Each party has reached the point where it is “totally invested in the failure of others.”
The words inside the quotation marks came from J. C. Watts, when he was interviewed this past Sunday (April 29) by Craig Oliver on CTV’s Question Period. He was referring to the two major American political parties, the Republicans and Democrats.
Watts is an unusual fellow. He is a black Republican. He played football for the Ottawa Roughriders a couple of decades ago. Post-football, he became, first, a Baptist minister, then a member of the United States Congress and finally, a business consultant to several large American corporations.
His rhetoric is moderate. To some, he is a contradiction because blacks, in their view, are supposed to be Democrats. He wears his Christianity on his sleeve, but tempers it with some of the modesty that might have come from playing his entire professional football career in Canada.
He grew up in happy poverty in Oklahoma. He married one of his high school sweethearts, Frankie Jones and has six children.
All of which brings us back to this past week.
Watts was in town as the keynote speaker at the Maple Leaf Dinner, a right-leaning fund-raiser for the Canadian Centre for Policy Studies. Master of Ceremonies for the event was Senator Mike Duffy. The evening’s collective honouree was Sun News, cited for its new and different approach to the Canadian political media scene.
We had hoped to go but other considerations got in the way. That is why I was happy to see Oliver’s interview of Watts.
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The above quote about the two American political parties being “totally invested” in the failure of their opposites seemed like a good kickoff for a brief consideration, today, of the fact that, this week marks one year since Stephen Harper’s government found its majority.
There have been a number of pundit-spawned assessments of the past year. Understandably, each assessment presents Harper in a different light.
Conventional wisdom has it that Canada’s political parties have death wishes on each other. Some of the most critical of Harper suggest that he is to blame because he is so (take your pick) hard-assed, anti-democratic, secretive, morose, dictatorial, bullying, control-freaked or all of the above.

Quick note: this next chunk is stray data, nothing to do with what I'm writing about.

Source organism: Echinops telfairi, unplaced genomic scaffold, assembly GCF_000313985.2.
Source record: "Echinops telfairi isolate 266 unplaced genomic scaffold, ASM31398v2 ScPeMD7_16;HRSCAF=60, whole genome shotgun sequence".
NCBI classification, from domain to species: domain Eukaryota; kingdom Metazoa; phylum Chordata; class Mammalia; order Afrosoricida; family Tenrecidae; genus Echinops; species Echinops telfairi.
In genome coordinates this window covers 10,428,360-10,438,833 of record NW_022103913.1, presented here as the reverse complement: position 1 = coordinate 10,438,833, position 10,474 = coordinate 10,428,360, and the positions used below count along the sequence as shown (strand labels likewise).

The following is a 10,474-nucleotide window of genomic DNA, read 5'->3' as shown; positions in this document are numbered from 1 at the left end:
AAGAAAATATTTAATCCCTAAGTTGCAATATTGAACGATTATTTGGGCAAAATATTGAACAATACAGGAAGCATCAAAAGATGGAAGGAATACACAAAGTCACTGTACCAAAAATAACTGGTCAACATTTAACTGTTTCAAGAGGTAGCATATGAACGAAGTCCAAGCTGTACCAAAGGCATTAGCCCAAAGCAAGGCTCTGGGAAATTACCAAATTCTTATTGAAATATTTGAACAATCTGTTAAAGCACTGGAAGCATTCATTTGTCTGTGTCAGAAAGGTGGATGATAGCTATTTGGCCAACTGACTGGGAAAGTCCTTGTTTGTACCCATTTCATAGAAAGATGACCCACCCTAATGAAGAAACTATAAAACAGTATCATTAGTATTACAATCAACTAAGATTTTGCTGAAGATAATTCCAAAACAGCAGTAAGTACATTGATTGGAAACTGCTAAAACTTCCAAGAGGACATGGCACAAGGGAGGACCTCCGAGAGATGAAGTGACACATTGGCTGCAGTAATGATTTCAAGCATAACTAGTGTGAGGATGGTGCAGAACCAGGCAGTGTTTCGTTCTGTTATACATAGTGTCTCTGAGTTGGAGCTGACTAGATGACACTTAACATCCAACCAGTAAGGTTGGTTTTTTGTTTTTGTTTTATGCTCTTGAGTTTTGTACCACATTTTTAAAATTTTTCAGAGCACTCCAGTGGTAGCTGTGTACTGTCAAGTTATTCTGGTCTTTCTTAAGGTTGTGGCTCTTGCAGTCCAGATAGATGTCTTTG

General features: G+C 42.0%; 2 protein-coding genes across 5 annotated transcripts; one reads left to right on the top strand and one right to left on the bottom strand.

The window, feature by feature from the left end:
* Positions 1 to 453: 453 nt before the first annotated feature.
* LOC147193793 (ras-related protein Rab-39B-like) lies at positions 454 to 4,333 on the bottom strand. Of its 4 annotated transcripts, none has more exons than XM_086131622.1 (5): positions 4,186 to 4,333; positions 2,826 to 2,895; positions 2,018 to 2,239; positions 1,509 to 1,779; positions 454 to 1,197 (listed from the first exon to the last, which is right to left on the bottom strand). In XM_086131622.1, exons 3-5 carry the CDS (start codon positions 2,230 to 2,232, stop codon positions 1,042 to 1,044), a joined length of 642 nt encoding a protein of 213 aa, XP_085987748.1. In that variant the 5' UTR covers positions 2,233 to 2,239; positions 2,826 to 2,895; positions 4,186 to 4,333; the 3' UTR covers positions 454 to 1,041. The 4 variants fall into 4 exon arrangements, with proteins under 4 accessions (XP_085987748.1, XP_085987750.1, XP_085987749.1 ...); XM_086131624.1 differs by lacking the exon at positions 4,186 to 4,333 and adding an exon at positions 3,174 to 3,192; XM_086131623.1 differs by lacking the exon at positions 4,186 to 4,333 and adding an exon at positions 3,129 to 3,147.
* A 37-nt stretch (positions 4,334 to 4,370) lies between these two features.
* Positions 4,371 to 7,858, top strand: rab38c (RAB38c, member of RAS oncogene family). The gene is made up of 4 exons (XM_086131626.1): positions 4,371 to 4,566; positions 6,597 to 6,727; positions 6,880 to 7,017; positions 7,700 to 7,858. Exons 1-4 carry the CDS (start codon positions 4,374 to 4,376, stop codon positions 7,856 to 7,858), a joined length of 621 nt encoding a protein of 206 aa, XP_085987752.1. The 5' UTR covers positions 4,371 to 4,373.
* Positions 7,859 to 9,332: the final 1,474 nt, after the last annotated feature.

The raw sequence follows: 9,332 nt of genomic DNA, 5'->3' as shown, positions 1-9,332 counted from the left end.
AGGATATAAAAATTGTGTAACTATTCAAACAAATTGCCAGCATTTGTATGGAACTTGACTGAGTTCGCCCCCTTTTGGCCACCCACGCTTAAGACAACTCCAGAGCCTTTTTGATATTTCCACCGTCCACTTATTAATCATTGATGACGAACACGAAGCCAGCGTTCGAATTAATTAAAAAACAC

I see it a little differently and I admit my bias. I have often suggested that Harper governs collaboratively. That said, he is a tough negotiator and insists that people on the other side of the table make their arguments succinctly and without wasting a lot of time. He encourages the opposition to try to oppose without being obstreperous or obstructionist.
Some of his critics both on the other side of the house and in the media, spend large amounts of time trying to impugn criminality on the Harper government. They not infrequently take the approach that the government of the day is guilty until proven innocent. I would suggest that the opposite is the more ethical approach.
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Having said all that, I would suggest that neither the government nor the opposition is totally to blame for the sometime rancorous level of debate – even in the majority house.
At the risk of showing a Pollyanna streak, I would, as I am wont to do occasionally, urge the kind of democratic reform that removes the worst of the adversarial aspect of our parliamentary system. I am not enough of a psychologist or sociologist to figure out just what needs to happen. I don’t thinking spiritual revival in the land is the answer, like some theocrats might, because even people of faith are thoroughly divided on the exact shape of revival.
But I believe that if we could take to heart J. C. Watts’ regrets about political parties being totally invested in the failure of their opposites, we could start to see the way clear to spend more time building each other up.
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One of the requirements of my current studies is to read a book called Emotional Intelligence 2.0, by Travis Bradberry and Jean Graves, and to take some tests designed to help me understand the roots and directions of one’s emotional health.
The book has a cover blurb that goes like this: “[EI 2.0] succinctly explains how to deal with emotions creatively and employ our intelligence in a beneficial way.”
As it happens, the author of that blurb was also a visitor in Ottawa last week. He goes by the title of The Dalai Lama.